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What Can SLE Do For Me?

An interesting and useful variation of liquid-liquid extraction (LLE) is supported liquid extraction (SLE).  Compounds are separated on the same basis of differential solubility, as with conventional liquid-liquid extraction.  While the chemistry of this technique is very similar to that of LLE the physical nature of the technique offers distinct benefits. 

  1. Automation - the use of column format tubes or 96-well plates for SLE allows this process to be easily automated using liquid handling instrumentation.

  2. Cost effective - less solvent is used to process samples, therefore, there are  reduced solvent purchase and disposal costs.

  3. Alleviation of emulsions - LLE is prone to emulsion formation when extracting samples containing surfactant-like compounds (e.g. phospholipids).  However, SLE is an emulsion free technique as there is no vigorous shaking.  As a result recoveries are often higher and demonstrate better reproducibility from sample to sample when handling samples which may form emulsions.

  4. Improved recoveries and reproducibility - the intimate contact between the aqueous and organic phases allows very efficient partitioning and analyte recoveries can sometimes be higher than in conventional LLE. Furthermore, the SLE process is more technique independent than conventional LLE; this often means that the experiments are more reproducible.1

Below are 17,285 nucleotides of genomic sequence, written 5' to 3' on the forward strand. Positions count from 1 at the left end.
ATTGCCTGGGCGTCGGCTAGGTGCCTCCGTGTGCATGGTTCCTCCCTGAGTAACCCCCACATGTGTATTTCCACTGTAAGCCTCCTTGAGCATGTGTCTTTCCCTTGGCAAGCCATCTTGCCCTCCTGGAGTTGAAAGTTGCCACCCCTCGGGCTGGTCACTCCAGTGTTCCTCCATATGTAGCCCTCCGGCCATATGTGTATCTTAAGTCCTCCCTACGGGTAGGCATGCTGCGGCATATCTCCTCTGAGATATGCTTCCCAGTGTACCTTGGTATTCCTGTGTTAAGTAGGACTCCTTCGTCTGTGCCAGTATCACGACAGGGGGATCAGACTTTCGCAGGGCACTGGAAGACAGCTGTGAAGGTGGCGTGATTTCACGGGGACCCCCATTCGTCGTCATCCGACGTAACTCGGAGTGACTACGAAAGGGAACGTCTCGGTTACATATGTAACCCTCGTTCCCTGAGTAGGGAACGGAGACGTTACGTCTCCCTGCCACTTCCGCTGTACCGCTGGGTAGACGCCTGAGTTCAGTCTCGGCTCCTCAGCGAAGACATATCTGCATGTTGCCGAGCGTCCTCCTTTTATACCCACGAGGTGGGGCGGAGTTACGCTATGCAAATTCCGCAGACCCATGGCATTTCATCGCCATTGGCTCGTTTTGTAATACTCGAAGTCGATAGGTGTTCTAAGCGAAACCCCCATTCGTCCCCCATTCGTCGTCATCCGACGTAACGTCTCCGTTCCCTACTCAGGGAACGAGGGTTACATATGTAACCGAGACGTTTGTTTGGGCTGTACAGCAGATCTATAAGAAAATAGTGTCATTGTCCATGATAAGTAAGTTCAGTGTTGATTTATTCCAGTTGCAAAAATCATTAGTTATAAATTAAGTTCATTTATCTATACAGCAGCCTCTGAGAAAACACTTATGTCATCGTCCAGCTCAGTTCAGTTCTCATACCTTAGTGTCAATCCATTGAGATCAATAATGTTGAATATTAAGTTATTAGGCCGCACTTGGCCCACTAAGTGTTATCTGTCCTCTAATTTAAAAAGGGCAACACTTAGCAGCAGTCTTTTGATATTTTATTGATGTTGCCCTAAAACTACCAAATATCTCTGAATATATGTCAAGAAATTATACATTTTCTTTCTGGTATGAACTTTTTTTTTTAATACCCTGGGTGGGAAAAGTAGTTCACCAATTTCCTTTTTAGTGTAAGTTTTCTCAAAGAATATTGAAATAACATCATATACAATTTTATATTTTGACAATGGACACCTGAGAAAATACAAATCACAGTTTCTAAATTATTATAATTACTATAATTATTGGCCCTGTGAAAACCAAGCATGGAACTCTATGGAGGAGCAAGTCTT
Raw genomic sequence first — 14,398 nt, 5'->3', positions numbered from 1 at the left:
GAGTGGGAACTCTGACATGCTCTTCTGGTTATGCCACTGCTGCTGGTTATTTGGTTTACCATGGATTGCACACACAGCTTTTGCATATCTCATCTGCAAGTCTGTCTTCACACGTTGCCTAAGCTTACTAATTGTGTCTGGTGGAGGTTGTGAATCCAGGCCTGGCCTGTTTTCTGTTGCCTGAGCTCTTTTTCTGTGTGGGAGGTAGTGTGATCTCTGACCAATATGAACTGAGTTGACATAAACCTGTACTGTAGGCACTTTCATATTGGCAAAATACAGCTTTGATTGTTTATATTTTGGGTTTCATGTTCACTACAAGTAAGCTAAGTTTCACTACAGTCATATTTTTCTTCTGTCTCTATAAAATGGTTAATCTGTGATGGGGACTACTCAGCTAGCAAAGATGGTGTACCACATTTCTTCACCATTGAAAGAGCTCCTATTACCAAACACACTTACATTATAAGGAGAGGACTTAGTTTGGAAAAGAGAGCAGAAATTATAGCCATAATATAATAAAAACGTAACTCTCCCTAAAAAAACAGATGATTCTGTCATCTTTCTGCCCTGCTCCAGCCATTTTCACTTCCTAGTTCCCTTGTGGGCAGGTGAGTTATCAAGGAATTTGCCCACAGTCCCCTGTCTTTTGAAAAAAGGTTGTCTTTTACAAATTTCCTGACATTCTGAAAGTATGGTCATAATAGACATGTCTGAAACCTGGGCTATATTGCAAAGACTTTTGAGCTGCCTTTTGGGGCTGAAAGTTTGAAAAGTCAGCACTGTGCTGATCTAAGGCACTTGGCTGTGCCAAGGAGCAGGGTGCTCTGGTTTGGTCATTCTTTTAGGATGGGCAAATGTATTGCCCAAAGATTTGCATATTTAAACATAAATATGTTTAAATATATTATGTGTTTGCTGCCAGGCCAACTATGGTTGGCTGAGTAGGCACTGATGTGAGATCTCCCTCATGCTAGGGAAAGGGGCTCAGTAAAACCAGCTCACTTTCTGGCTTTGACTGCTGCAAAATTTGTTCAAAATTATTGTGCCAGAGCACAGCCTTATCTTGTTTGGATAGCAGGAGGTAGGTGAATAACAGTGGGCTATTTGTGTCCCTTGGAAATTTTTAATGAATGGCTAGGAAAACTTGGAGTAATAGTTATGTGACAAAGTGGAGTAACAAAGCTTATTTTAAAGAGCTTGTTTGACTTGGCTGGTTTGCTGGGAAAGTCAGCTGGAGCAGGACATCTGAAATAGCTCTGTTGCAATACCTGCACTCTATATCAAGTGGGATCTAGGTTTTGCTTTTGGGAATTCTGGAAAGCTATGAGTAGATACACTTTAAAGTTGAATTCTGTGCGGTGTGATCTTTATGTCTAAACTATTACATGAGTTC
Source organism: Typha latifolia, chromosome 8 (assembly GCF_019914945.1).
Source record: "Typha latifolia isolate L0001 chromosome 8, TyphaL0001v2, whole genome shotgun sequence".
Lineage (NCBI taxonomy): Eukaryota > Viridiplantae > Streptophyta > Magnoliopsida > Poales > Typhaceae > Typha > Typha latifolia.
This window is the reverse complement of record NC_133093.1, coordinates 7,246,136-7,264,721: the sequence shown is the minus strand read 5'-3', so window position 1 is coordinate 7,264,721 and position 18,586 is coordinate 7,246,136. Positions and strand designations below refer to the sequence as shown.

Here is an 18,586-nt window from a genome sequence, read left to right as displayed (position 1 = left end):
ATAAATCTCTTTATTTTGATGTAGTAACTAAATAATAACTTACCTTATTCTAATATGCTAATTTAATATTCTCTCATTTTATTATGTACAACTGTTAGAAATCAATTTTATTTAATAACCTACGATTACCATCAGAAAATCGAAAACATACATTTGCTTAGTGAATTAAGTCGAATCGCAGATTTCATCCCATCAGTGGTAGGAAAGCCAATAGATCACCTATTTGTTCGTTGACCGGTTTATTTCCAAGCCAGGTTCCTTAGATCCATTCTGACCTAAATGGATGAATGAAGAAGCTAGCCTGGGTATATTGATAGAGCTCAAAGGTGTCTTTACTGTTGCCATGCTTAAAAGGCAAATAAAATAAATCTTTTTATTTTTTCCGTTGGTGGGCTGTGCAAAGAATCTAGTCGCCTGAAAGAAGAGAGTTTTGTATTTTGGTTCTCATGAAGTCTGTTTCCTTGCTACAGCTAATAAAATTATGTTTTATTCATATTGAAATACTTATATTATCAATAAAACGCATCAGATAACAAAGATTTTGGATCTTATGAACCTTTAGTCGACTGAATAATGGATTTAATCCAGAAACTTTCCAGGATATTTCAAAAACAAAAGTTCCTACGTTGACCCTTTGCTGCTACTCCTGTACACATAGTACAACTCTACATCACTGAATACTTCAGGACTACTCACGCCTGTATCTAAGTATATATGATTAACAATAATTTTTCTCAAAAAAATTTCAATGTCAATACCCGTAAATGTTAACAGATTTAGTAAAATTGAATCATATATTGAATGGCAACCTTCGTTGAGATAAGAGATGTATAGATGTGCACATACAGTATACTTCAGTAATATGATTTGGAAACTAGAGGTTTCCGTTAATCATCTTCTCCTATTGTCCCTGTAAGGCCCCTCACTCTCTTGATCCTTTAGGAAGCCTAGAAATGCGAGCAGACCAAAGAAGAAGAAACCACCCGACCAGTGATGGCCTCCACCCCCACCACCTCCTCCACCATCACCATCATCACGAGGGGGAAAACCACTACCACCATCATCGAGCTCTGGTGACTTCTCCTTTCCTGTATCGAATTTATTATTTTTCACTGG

In SLE, an aqueous sample is applied to a high-surface area matrix such that the sample is dispersed over the surface of the matrix, creating an interface for extraction
(Figure 1).  This is most often executed in a syringe barrel-type column or 96-well plate format, similar to those used in solid phase extraction (SPE).  The most common matrix employed for sample dispersion is purified diatomaceous earth. 

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Figure 1: Supported liquid extraction (SLE).

Often the aqueous sample is pretreated (i.e. the pH is adjusted or an ion-pairing agent or buffer is added) such that the analyte or analytes of interest are in a suitable form to be extracted into an organic solvent, just as in conventional LLE.  In order to promote partitioning of analytes into the organic phase in supported liquid extraction, the charge on any acidic or basic groups should be suppressed wherever possible.

This is particularly important for more polar analytes.  Suppression of ionizable functional groups can be carried put using the 2 pH rule (Figure 2).  For neutral analytes, that do not have any ionizable functional groups, the choice of the correct extraction solvent is the most important factor.  A water-immiscible organic solvent in which the analyte is freely soluble is a good choice.  

For very non-polar analytes, non-polar solvents such as heptane, hexane, or dichloromethane may be most appropriate.  

For more polar compounds, more polar extraction solvents such as MTBE, dichloromethane or ethyl acetate are useful. For polar molecules that do not elute well in these solvents, 5% (v/v) of a polar modifier such as isopropanol can be added to the extraction solvent to enhance extraction efficiency and raise analyte recovery.

Figure 2: 2 pH rule.